Ivan Milat: Arguably Australia’s most notorious serial killer, Milat was convicted of the rape, torture and murder of seven backpackers.
Kathleen Folbigg: Murderous mother who sent four of her infant children to an early grave.
Paul Denyer: Sexually obsessed young man who hacked three women to death in Frankston, Victoria.
Bevan von Einem: Gay torture slayer convicted of one murder and suspected of at least four more. But was he part of a sinister pedophile murder gang?
William MacDonald: Serial slasher who terrorized Sydney and was at the center of the bizarre “Case of the Walking Corpse.”
Caroline Grills: “Aunty Thally” routinely killed members of her family, adding rat poison to the cakes and cookies she baked for them.
David and Catherine Birnie: Depraved couple who kidnapped, sexual tortured, and murdered four young women in and around Perth, Western Australia.
Archibald McCafferty: Psychotic killer who believed that the voice of his dead baby son was instructing him to kill.
Francis Knorr: One of only four women to be hanged in Victoria, Francis Knorr was a baby farmer believed to have killed upwards of 18 infants.
John Wayne Glover: A repulsive sex fiend who preyed on elderly women in Sydney’s Mosman suburb, battering at least 6 victims to death.
Plus 12 more riveting cases….
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The Frankston Serial Killer
Paul Charles Denyer was born in Sydney, New South Wales on April 14, 1972. His parents, Anthony and Maureen, had emigrated from England in 1965, and Paul was the third of their six children, five boys and a girl. The family eventually settled in Campbelltown near Sydney.
There was nothing unusual about Paul’s childhood, save for the fact that he once rolled off a bench as an infant and banged his head. The incident would become a bit of an in-joke in the Denyer family. Whenever Paul did something odd, one of the family would usually comment, “that’s because you fell on your head as a baby.”
Denyer was an introverted child who found it difficult to mix with his peers. However, by the time he reached primary school, he appeared to have overcome his social awkwardness and was just a normal, happy kid, secure in his surroundings. Then an event occurred that would disrupt his settled life. His father accepted a job in Frankston, Victoria and the family had to move. None of the Denyer children was particularly happy about the upheaval, but Paul took it particularly hard. He retreated back into his shell and became a loner. To make matters worse, the hulking boy had begun to put on weight, making him a target for schoolyard taunts.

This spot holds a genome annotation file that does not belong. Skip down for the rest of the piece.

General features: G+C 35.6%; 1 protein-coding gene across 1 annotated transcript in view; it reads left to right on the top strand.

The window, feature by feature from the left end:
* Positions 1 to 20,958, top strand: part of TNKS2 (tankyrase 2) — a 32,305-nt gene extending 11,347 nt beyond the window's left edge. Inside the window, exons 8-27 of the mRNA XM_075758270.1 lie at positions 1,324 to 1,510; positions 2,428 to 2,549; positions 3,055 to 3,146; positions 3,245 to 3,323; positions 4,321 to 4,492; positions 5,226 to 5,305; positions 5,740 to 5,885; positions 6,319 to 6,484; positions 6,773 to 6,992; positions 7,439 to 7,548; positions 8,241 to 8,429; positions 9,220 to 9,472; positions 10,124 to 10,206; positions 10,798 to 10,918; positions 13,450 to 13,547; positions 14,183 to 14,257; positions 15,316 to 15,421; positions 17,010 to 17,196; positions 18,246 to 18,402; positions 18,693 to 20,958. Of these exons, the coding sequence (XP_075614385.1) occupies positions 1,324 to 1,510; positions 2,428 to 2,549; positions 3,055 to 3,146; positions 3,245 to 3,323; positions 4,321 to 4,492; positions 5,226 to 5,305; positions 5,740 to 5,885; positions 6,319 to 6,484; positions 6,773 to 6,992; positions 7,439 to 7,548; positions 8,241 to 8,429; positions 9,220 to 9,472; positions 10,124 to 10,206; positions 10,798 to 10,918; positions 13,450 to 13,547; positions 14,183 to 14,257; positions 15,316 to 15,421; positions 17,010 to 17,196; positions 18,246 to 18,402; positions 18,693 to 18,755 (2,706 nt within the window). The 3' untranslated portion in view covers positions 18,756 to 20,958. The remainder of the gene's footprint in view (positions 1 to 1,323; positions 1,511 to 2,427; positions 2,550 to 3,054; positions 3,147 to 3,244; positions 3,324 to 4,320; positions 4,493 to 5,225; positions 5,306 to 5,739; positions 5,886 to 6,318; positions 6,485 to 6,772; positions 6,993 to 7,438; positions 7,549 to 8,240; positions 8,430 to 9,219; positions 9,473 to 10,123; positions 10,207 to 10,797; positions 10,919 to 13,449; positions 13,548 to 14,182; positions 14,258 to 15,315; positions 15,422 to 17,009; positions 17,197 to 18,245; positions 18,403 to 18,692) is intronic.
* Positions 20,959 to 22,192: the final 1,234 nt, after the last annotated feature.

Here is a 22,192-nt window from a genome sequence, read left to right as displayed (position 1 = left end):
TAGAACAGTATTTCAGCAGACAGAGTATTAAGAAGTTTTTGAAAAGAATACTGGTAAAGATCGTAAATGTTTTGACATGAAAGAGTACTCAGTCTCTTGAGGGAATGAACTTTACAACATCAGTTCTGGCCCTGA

It was around this time that Denyer started showing signs of his abnormal psychology. First he started mutilating his sisters’ teddy bears with one of his homemade knives. Then he turned his attention to living creatures and killed and mutilated the family kitten, hanging its slaughtered corpse in a tree.
Just before his thirteenth birthday, Denyer was charged with stealing a car and was released with a warning. Two months later he was charged with making a false report to the fire brigade. At age 15, he was arrested for assault, after forcing another boy to masturbate in front of a group of children.
By 1992, Denyer had sprouted to a height of over 6-foot and was so obese that his colleagues at the Safeway’s Supermarket where he worked called him John Candy, after the rotund comedic actor. Despite this, he managed to attract the attention of a co-worker, Sharon Johnson, and the two moved in together. A short while later, Denyer was fired from Safeway after he deliberately knocked down a woman and a child with a shopping trolley. He next applied to the Victoria Police Force but was rejected due to his massive bulk. A subsequent job was also short-lived due to his workplace behavior.
With Sharon now working two jobs to foot the bills, Denyer was left to his own devices. He filled the time by breaking into apartments, shredding clothes and trashing mementos. The worst of these crimes was exacted against a couple named Les and Donna, who Sharon had befriended. After breaking into their apartment, Denyer slaughtered their cat and her kittens, leaving the poor creature’s blood and entrails scattered around the apartment. He also ransacked every drawer, shredding clothes and photographs. The message “Donna You’re Dead” was written in blood on the walls, furniture was gorged and splintered. The couple was so traumatized by the ordeal that they moved out of the apartment that same night, never to return.